Triads July 20 and 21, 2012 at 8:00 p.m. Herbst Theatre 401 Van Ness Avenue San Francisco
For tickets and information, call 415.392.4400 or visit the Post:Ballet website at www.postballet.org
During the opening plenary of Dance USA’s 30th anniversary conference in San Francisco, participants were exhorted to “find their ‘why’.” Yet, the “why” of the event’s breakout sessions was subordinated to presenters who foraged for success formulas in a copse of business school buzzwords and jargon. One overbooked session on Website Enhancement gave over its allotted 90 minutes to dividing attendees into groups, selecting a note taker, and requiring no more from each group member than to choose three words, a color and the name of a spokesperson that, taken together, would best correspond to their website’s “brand.” After having been dragged into an undertow where only conference-ese is spoken, two performance programs featuring San Francisco Bay Area dance companies, made for a thrilling rescue into a harbor of hope.
The afternoon performance opened with Kompiang Metri Davies’ Nyapuh Jagat, featuring Gadung Kasturi Balinese Dance and Music, in exquisite sari-like gold and red-costumes, performing a temple ceremony danced against a batik-like royal purple backdrop, where dancers showed classic arms with flexed or stylized rond de jambs hands circling, and heads deployed from held positions en face or in profile, legs with bent knees, and feet moving quickly and decoratively. The piece closes with rose petals scattered across the proscenium, leaving an palpably pungent fragrance, expressed equally in the many artful elements that come together as one in Balinese dance.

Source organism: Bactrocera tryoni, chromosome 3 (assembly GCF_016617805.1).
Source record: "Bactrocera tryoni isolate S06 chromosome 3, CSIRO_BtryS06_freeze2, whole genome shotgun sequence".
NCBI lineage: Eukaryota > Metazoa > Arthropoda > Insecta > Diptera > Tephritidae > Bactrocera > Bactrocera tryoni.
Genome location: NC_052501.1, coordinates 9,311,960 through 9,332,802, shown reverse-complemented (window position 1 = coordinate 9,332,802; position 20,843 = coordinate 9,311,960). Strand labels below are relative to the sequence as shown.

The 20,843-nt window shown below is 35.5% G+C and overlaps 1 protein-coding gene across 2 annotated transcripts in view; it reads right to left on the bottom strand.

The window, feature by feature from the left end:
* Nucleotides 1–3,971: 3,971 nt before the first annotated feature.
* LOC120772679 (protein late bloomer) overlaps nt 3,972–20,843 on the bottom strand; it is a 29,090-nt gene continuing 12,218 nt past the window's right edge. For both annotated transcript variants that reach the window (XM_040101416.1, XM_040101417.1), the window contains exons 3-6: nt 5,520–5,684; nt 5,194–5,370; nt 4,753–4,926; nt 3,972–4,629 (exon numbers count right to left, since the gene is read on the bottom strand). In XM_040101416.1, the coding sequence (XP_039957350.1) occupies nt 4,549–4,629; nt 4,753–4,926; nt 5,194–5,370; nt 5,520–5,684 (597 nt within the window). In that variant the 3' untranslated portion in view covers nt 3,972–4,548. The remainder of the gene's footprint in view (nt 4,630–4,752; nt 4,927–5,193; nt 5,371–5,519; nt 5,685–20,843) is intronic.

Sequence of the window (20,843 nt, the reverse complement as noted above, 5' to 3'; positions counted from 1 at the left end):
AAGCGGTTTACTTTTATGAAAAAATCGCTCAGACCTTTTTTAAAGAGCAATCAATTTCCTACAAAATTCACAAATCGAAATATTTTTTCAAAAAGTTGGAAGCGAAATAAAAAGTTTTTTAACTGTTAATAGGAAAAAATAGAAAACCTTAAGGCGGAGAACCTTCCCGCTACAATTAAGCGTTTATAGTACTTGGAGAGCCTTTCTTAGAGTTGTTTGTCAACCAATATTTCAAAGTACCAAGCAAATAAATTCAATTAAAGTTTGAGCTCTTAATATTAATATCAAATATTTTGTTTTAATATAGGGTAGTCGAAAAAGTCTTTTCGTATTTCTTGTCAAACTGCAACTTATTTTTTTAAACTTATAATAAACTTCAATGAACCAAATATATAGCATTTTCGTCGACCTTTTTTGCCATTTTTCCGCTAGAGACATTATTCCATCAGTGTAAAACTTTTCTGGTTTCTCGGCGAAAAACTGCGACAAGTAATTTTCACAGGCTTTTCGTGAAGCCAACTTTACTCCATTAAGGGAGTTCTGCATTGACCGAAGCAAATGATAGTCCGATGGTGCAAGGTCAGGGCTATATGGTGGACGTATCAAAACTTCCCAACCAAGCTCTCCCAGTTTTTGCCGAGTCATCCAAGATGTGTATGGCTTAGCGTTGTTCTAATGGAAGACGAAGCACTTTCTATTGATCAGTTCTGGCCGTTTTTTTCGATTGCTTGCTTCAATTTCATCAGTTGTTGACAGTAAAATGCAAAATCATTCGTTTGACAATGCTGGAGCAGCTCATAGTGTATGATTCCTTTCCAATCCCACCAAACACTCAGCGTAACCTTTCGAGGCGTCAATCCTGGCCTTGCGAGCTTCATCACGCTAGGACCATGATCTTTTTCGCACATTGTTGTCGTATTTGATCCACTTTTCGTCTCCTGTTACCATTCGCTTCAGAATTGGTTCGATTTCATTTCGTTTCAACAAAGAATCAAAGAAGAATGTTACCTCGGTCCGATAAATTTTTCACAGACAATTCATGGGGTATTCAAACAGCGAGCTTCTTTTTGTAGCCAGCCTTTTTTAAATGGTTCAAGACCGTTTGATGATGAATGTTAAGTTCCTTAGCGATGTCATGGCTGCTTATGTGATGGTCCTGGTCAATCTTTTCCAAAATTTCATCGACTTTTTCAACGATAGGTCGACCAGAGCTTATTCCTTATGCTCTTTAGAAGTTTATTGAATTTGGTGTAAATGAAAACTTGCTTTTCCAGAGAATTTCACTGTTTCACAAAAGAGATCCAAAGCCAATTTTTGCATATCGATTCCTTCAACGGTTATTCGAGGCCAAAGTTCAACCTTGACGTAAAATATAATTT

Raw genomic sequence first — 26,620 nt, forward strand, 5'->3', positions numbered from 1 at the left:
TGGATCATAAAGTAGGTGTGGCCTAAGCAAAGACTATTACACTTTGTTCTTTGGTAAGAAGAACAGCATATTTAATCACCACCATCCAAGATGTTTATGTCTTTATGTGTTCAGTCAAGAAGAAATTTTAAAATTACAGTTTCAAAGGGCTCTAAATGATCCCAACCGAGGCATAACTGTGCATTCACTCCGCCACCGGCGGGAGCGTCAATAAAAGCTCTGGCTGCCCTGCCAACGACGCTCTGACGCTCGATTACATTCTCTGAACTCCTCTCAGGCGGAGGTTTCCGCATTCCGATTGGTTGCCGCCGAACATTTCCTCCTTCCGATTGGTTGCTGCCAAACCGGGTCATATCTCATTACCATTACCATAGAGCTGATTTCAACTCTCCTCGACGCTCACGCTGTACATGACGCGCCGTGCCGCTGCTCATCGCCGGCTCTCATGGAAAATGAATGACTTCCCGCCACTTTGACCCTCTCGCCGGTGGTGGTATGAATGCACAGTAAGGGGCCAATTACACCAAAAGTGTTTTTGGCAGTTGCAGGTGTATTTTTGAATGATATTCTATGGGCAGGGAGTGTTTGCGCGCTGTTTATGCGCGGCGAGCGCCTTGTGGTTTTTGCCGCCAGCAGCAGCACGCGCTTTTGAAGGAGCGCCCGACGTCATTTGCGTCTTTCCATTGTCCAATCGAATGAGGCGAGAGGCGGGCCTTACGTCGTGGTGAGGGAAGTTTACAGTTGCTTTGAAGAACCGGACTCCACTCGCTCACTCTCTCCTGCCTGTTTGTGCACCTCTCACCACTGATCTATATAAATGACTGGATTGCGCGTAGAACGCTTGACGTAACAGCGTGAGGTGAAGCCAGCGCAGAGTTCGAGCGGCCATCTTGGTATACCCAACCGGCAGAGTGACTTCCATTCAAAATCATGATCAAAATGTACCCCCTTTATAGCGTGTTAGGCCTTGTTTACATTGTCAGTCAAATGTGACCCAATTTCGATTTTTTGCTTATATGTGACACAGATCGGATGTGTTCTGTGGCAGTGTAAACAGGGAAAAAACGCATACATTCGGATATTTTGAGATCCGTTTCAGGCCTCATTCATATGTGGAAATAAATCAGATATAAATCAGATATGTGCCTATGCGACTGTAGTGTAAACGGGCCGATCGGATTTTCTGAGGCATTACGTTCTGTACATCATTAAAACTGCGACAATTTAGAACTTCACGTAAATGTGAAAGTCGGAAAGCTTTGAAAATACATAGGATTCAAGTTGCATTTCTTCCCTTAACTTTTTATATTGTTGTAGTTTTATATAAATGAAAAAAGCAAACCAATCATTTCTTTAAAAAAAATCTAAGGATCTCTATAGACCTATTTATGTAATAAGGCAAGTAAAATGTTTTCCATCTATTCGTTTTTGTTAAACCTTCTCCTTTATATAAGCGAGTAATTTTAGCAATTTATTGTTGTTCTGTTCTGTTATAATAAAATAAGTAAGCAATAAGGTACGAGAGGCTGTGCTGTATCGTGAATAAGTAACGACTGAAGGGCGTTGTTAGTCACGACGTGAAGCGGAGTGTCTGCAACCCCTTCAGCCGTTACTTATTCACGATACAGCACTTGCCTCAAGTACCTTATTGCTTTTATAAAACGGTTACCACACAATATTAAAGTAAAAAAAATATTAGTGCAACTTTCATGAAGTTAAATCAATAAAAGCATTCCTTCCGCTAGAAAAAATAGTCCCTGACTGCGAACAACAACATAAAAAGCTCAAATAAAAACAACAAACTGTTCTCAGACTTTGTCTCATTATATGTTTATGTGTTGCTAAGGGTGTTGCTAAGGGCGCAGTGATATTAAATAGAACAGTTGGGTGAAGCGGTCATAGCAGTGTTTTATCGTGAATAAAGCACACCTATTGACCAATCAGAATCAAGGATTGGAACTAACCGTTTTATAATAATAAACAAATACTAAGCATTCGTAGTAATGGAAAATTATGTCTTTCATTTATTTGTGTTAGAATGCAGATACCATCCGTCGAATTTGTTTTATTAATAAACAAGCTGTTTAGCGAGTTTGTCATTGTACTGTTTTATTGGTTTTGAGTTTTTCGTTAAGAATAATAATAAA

Kristin Lindsay and David Van Ligon of Charles Anderson’s Company C performed a pas de deux from Key to Songs. They danced in embroidered satin nude-hue’d costumes that softened in the tempered lighting that bathed lithe transitions from floor to air. Music by Morton Subotnik moved from xylophone to coffee pot gurgles, all media and work pleasing to the eye and ear.